Accessing geothermal sources such as these can involve drilling as deep as 6000 metres or more, and it is in cases such as these that the front loaded nature of the capital required to create a geothermal energy plant makes it an investment which relatively few businesses or governments are willing to make. 

Existing Technology

Estimates of the percentage of any geothermal project funding which needs to be spent on the actual drilling of the well (as opposed to the creation of the plant and technology needed to harness the power tapped into) vary, but a figure of 40% was given in a 2018 study into geothermal wells in Turkey into geothermal wells in Turkey, published by Stanford University.

Given that, at the time of the study, there were more than 1000 geothermal wells in Turkey – a country with geological conditions which make it ideal for shallower geothermal drilling – the estimate of 40% is likely to be on the lower side.

Indeed, a feasibility study completed by the Scottish Government in 2016 estimated that the relatively deep wells needed to be drilled in the country would push the cost of drilling up to 80% of the cost of any geothermal project.

The reasons why drilling contributes to such a large percentage of the cost of a geothermal energy project are multiple.

Geothermal Drilling

The first of these is time. Geothermal drilling, by its very nature, often involves drilling through the kind of igneous and metamorphic rocks which would be avoided when drilling for oil and gas. Materials of this kind slow the drilling down considerably, pushing the price up to an estimated €2,200 - €2,500 per metre, when compared with the average rate for a shale gas well of €900 per metre.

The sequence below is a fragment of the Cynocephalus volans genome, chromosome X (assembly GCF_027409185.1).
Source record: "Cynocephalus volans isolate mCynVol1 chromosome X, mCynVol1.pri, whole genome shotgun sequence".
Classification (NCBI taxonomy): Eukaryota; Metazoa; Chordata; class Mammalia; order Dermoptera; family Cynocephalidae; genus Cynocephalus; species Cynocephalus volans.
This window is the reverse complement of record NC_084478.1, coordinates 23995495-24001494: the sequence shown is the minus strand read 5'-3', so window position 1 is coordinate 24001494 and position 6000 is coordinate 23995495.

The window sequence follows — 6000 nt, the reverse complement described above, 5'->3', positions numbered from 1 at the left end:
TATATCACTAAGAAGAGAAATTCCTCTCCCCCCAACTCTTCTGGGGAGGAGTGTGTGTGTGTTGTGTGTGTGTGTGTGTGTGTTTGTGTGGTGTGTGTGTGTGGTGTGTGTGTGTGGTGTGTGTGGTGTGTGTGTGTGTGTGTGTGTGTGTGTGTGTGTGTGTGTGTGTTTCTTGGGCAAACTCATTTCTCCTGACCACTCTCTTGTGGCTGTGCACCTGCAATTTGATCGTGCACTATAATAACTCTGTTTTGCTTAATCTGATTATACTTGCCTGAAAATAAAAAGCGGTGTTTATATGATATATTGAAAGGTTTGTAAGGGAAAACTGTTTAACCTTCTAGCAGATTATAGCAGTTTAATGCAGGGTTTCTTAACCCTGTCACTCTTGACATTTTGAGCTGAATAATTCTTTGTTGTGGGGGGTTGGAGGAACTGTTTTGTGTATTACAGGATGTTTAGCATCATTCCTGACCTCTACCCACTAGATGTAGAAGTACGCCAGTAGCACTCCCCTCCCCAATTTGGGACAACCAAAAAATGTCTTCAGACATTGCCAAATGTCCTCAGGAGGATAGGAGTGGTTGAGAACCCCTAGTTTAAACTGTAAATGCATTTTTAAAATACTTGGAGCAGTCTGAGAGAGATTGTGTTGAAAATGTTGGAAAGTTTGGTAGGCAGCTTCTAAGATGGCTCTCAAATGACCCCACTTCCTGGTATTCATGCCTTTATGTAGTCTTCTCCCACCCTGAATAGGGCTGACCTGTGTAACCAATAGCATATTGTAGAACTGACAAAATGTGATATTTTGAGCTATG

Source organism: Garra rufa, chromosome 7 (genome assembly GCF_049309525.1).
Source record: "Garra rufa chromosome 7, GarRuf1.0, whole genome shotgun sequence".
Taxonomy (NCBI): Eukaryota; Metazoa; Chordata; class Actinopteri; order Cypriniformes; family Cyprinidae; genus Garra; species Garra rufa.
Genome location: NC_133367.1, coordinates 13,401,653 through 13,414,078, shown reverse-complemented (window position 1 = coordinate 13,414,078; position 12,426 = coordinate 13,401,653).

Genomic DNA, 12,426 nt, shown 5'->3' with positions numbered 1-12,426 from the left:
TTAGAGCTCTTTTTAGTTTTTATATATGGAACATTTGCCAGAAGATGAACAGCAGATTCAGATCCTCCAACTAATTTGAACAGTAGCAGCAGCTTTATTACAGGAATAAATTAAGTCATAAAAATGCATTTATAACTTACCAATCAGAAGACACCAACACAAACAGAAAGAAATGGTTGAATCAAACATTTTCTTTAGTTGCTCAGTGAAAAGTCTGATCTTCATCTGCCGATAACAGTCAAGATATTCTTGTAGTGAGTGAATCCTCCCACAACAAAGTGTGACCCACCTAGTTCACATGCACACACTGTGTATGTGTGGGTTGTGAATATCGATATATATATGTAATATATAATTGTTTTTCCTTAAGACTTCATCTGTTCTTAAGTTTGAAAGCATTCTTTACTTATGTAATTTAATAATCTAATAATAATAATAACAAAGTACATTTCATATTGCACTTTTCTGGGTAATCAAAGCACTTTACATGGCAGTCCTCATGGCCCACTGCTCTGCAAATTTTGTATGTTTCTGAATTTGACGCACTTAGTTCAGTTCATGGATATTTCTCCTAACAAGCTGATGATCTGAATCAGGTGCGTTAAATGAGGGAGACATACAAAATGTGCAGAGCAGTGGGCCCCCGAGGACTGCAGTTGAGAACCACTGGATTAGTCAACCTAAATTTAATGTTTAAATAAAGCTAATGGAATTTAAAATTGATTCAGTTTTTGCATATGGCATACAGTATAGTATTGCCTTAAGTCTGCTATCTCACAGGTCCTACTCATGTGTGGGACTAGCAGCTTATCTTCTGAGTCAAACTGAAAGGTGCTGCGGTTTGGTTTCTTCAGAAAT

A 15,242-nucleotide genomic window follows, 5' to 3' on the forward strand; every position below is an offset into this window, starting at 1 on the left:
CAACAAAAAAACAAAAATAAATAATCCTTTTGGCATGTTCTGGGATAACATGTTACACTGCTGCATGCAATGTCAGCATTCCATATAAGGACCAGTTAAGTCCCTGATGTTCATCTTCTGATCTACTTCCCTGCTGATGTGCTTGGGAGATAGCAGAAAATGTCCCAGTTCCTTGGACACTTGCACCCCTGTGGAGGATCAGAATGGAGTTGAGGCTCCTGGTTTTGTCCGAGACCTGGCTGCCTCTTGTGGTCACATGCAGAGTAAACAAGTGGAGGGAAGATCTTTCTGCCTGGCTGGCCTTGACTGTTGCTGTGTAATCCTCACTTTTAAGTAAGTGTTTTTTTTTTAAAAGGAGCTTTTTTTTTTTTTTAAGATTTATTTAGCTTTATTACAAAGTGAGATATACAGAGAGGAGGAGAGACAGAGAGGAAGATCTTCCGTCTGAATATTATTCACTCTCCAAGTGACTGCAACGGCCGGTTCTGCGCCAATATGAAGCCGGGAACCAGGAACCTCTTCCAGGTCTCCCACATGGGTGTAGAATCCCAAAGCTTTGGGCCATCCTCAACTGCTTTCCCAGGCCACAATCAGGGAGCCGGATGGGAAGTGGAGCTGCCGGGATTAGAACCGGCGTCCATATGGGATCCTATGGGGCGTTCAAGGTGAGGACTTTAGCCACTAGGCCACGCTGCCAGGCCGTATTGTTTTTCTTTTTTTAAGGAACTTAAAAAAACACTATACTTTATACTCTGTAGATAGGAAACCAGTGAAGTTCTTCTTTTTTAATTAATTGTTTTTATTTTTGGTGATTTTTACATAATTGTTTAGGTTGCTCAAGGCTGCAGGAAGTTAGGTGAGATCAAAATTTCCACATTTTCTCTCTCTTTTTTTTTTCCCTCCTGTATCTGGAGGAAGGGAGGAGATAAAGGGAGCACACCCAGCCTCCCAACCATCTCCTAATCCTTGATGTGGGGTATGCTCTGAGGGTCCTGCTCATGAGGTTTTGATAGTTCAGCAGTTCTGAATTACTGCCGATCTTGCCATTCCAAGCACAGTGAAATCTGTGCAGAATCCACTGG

The longer the drilling takes, the longer the full drilling rig has to be operated around the clock, and this is before the wear and tear on materials is taken into account. The depth and nature of geothermal wells means that utilising the same kind of drill bits and techniques used for conventional drilling leads to greater degree of non-productive time, as the bits are worn or damaged by the stronger and more abrasive rock and drill pipe has to be pulled from the hole for rerunning.

Another factor which leads to the higher incidence of drill bit wear and tear is the intensely higher temperatures at which the bits are being expected to work, as well as seals and additional instrumentation which happen to be nearer to the bit.

Cutting the Costs of Geothermal Drilling

Optimising geothermal drillingOne fact which needs to be borne in mind when considering the expense of geothermal drilling is that the more complex projects not only require a deeper hole to be drilled, but also, in many cases, need two holes drilling in order to function.

This is to enable a process known as enhanced geothermal, in which water is injected into a well, forced through hot areas of rock, and then pumped back put of another well in its heated form in order to generate energy. The presence of two wells, it hardly needs saying, doubles the amount of drilling required.

Many of the suggestions for cutting the costs of geothermal drilling involve altering the drilling technology itself. Down the hole (DTH) hammer systems, for example, use shock to break the rock through the bit, greatly increasing the speed at which the bit progresses - sometimes to as much as 10m per hour.